The Real Cross

(Homily for Twenty-Second Ordinary Sunday - Year A)

Bottom line: Our real cross involves not what we know in advance, but the unexpected. Only by embracing the cross can we enter the joy Jesus has prepared for us.

Today Jesus tells us to take up the cross and follow him. We learned a little bit about the cross on our World Youth Day pilgrimage. Not that we suffered greatly - overall it was wonderful, joyful experience and I am grateful to all who prayed and made financial sacrifices for us.

At the beginning I was nervous about taking a group of 61 people - mainly high school students and young adults - to Europe. After months of preparation, however, they responded beautifully. We did make mistakes and I had occasion to ask forgiveness on behalf of the delegation - or myself. On the final day I apologized to the people at the hotel where we stayed. The man said, "Don't worry, padre. I wish all groups were like yours!" That made me feel pretty good - and proud - of our young people.

The pilgrimage itself was a dream come true: to visit the holy places of Saints Peter and Paul, Saints Francis and Clare and the Martyrs of Spain. We prayed for our loved ones at every spot where we offered daily Mass. We took the intentions of parishioners and the young people wrote their own intentions which I brought back in a prayer folder. We prayed particularly in gratitude to our benefactors - those who made the pilgrimage possible.

We did face some small hardships: the pilgrimage involved a lot of waiting - especially for the World Youth Day events and some of our members got dehydrated in the hot weather. And of course with 61 different personalities, the pilgrimage involved sacrifice in order to work together.

Those were some of the small crosses like Jesus speaks about today: "Whoever wishes to come after me must deny himself, take up his cross and follow me." In our Pilgrim Booklet there was a section on Taking Up Our Cross and Following Jesus. It said:

"A cross one knows in advance, even if it is fairly heavy, is not longer the cross of Jesus. Our real cross is always to some degree unanticipated and always seems to surpass our strength. As a rule, we would never chose it."

For example, the evening before the Mass with Pope Benedict we camped out in large field near the Madrid airport. I knew it would be difficult - particularly for us older folk - but in no way was I prepared for what happened. The organizers had prepared for between 500,000 and a million pilgrims. Instead, two million showed up!

When our group arrived, we found ourselves in a vast sea of moving humanity. Then suddenly it stopped. The gates were closed and word circulated that we would not be able to get in. Some turned back, but we decided to wait. We got out our rosaries to pray, but instead of the gates opening, the skies did! A drenching rain fell and the winds picked up. The news later described it as a "hurricane." The rain eventually died down and we made it into the gigantic field. Close to midnight we spread out blankets and sleeping bags. The rain had brought to the surface a species of black ants that looked about the size of watermelon seeds. St. Francis of Assisi might have welcomed such creatures, but I did not!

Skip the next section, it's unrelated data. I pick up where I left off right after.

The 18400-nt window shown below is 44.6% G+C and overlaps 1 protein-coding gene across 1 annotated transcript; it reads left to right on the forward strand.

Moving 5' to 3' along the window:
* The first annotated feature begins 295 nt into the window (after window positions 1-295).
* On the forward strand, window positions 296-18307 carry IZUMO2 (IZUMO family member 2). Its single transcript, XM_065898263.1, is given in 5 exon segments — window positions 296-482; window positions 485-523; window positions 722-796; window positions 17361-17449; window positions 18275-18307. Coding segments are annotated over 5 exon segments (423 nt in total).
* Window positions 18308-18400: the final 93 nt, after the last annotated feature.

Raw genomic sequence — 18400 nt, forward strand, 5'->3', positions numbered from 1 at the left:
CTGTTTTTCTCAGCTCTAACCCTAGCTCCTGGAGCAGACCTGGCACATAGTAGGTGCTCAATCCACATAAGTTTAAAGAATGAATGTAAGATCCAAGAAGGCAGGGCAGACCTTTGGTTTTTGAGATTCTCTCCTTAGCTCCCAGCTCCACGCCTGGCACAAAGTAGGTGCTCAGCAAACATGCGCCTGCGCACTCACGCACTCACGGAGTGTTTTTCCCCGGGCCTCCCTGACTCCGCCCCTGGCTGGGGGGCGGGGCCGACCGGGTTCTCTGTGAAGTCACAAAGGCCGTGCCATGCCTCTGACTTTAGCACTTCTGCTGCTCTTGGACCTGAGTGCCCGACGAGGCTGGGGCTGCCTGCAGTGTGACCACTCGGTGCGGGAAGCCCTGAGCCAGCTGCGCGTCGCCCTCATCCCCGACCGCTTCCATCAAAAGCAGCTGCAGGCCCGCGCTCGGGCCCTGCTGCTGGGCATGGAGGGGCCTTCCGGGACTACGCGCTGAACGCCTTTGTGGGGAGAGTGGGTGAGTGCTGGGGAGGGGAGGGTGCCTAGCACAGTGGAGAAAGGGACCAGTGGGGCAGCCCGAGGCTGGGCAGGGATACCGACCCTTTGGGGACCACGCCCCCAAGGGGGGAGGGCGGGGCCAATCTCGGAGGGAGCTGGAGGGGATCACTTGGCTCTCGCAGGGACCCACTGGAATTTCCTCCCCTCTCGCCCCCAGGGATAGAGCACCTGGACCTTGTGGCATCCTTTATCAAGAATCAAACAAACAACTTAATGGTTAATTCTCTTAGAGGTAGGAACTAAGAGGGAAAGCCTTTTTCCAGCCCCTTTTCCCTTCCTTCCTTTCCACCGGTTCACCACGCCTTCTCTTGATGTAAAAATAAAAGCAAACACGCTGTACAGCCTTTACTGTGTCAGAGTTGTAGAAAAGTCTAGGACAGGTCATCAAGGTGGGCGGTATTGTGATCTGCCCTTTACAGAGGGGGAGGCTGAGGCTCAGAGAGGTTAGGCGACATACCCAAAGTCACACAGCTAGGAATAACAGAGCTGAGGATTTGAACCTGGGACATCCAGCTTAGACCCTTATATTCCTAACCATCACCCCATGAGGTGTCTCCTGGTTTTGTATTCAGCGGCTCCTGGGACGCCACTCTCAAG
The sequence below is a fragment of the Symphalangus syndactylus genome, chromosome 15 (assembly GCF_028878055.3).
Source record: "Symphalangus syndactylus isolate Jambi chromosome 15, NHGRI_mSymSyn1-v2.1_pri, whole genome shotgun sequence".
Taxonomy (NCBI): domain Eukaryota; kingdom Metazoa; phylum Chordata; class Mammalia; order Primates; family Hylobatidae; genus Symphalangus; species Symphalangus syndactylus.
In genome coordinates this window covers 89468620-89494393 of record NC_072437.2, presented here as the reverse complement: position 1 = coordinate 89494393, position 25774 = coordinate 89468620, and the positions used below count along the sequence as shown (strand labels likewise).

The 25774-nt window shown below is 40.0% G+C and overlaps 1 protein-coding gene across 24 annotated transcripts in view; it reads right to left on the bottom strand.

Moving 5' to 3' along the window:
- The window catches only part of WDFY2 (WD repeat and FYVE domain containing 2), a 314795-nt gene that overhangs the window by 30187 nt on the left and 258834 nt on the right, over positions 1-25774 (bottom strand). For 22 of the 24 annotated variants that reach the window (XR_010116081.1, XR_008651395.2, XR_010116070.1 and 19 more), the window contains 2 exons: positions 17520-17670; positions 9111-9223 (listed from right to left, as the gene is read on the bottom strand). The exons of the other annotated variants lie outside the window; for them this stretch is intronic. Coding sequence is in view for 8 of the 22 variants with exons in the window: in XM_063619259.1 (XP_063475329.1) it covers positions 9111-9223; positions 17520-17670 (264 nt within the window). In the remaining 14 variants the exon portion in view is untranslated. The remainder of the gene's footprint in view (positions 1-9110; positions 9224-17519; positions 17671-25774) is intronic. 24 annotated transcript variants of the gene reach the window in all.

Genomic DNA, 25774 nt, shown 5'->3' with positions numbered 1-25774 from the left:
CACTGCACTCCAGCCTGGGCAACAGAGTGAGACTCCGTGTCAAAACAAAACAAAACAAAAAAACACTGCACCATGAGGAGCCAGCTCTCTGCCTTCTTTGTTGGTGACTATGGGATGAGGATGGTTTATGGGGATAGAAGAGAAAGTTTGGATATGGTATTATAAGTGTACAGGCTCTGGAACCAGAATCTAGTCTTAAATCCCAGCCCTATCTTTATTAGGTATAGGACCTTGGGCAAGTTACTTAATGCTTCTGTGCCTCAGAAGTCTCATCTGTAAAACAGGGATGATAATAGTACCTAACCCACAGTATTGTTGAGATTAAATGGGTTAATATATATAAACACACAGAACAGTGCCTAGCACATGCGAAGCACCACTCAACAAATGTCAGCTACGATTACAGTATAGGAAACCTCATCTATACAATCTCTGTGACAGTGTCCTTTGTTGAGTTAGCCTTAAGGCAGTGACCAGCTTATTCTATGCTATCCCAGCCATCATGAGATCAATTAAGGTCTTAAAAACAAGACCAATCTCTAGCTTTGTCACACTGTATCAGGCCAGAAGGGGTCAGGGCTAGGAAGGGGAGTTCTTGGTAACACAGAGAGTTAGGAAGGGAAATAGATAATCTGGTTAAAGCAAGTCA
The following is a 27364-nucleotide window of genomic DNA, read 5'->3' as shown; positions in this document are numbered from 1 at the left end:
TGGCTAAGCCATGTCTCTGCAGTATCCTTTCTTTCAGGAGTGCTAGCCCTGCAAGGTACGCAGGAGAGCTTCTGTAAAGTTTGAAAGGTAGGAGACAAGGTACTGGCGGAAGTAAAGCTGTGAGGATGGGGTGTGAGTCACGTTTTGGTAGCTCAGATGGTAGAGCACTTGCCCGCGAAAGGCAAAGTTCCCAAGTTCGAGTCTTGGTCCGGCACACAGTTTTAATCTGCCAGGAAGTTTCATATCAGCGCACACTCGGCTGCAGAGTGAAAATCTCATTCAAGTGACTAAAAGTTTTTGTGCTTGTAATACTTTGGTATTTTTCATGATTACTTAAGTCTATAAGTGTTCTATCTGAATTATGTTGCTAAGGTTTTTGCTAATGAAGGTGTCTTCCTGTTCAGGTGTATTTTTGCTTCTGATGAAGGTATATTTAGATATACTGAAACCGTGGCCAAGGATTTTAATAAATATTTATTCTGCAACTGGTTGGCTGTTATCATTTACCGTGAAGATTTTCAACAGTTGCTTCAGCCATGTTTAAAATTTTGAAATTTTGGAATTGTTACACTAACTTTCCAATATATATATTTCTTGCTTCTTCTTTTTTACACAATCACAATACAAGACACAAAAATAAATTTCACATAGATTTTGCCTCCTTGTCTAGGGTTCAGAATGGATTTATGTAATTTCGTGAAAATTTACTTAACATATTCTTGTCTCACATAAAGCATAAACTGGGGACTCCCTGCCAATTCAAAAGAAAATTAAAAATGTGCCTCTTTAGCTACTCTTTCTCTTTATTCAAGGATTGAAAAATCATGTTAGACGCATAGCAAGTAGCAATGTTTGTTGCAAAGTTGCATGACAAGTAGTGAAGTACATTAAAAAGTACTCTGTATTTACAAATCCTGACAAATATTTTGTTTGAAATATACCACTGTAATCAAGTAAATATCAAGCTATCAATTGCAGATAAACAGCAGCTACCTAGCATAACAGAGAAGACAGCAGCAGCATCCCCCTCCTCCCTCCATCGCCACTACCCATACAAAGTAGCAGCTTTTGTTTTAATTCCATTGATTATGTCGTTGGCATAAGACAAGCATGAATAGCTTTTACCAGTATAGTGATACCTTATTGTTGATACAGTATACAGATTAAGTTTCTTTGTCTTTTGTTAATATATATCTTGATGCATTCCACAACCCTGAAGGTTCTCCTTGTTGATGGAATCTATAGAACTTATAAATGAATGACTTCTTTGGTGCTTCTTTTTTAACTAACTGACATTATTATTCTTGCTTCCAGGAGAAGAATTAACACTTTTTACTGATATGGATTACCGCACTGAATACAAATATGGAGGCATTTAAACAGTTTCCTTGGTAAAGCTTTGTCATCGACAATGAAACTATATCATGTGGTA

I won't describe the rest room facilities - or lack thereof - but will say this: For someone who has a hard time making it through the night in the best of circumstances, this was a indeed a cross.

As things turned out, it was well worth the sacrifice. As the sun rose in the morning, I could hear young people begin to chant, "Esta es la juventud del papa!" We are the Holy Father's youth! For me the greatest reward came during the Mass. When Pope Benedict sat down for a minute of mediation, a beautiful silence came over the immense throng. For me that was the deepest moment of unity: with Jesus, with our Holy Father, with our young people and their guides who represent the Church of today and tomorrow.

Joy, Jesus assures us, can only come with cross. Today Jesus sums up what we need to do: deny oneself, take up the cross and follow him. Our real cross involves not what we know in advance, but the unexpected. The real cross is not what we anticipate, but neither is the joy. It exceeds anything we can now imagine. Only by embracing the cross can we enter the joy he has prepared for us. Amen.

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Earlier Version

Spanish Version

From Archives (for Twenty-second Ordinary Sunday, Year A):

2014: Finding Your Place Week 4
2011: The Real Cross
2008: Not Spiritual, But Religious
2005: Get Behind Me, Satan!
2002: A Satanic Temptation
1999: Mater Sí, Magistra No?

Seapadre Homilies: Cycle A, Cycle B, Cycle C

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Fr. Brad's Homilies (well worth listening)

Bulletin (St. Mary's Parish)

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Correspondence with Dave Jarvis:

Maybe a comparison would help. Suppose that each time the media does an article on the Obama administration, they refer to the corruption of Chicago politics and the president's use of cocaine. Would that be fair?

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